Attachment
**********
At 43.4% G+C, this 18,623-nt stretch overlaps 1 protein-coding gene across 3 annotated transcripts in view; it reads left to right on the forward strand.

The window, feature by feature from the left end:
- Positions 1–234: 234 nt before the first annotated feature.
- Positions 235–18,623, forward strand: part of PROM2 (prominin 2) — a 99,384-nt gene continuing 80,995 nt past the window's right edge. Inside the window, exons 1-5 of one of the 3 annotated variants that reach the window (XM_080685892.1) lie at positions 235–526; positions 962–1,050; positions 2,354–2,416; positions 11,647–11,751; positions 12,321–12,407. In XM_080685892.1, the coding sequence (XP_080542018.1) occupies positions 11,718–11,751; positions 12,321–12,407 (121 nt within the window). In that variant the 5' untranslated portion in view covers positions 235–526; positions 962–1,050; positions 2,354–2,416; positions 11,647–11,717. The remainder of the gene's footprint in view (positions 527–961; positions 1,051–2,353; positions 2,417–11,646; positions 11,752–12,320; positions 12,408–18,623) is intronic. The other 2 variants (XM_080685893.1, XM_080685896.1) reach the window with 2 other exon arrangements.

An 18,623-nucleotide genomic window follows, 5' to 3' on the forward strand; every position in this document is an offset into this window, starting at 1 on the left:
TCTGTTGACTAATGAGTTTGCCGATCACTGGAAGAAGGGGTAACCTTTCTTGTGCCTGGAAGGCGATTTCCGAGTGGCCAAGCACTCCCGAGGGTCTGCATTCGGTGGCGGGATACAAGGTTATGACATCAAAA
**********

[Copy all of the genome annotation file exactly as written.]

At 43.4% G+C, this 18,623-nt stretch overlaps 1 protein-coding gene across 3 annotated transcripts in view; it reads left to right on the forward strand.

The window, feature by feature from the left end:
- Positions 1–234: 234 nt before the first annotated feature.
- Positions 235–18,623, forward strand: part of PROM2 (prominin 2) — a 99,384-nt gene continuing 80,995 nt past the window's right edge. Inside the window, exons 1-5 of one of the 3 annotated variants that reach the window (XM_080685892.1) lie at positions 235–526; positions 962–1,050; positions 2,354–2,416; positions 11,647–11,751; positions 12,321–12,407. In XM_080685892.1, the coding sequence (XP_080542018.1) occupies positions 11,718–11,751; positions 12,321–12,407 (121 nt within the window). In that variant the 5' untranslated portion in view covers positions 235–526; positions 962–1,050; positions 2,354–2,416; positions 11,647–11,717. The remainder of the gene's footprint in view (positions 527–961; positions 1,051–2,353; positions 2,417–11,646; positions 11,752–12,320; positions 12,408–18,623) is intronic. The other 2 variants (XM_080685893.1, XM_080685896.1) reach the window with 2 other exon arrangements.

An 18,623-nucleotide genomic window follows, 5' to 3' on the forward strand; every position in this document is an offset into this window, starting at 1 on the left:
TCTGTTGACTAATGAGTTTGCCGATCACTGGAAGAAGGGGTAACCTTTCTTGTGCCTGGAAGGCGATTTCCGAGTGGCCAAGCACTCCCGAGGGTCTGCATTCGGTGGCGGGATACAAGGTTATGACATCAAAA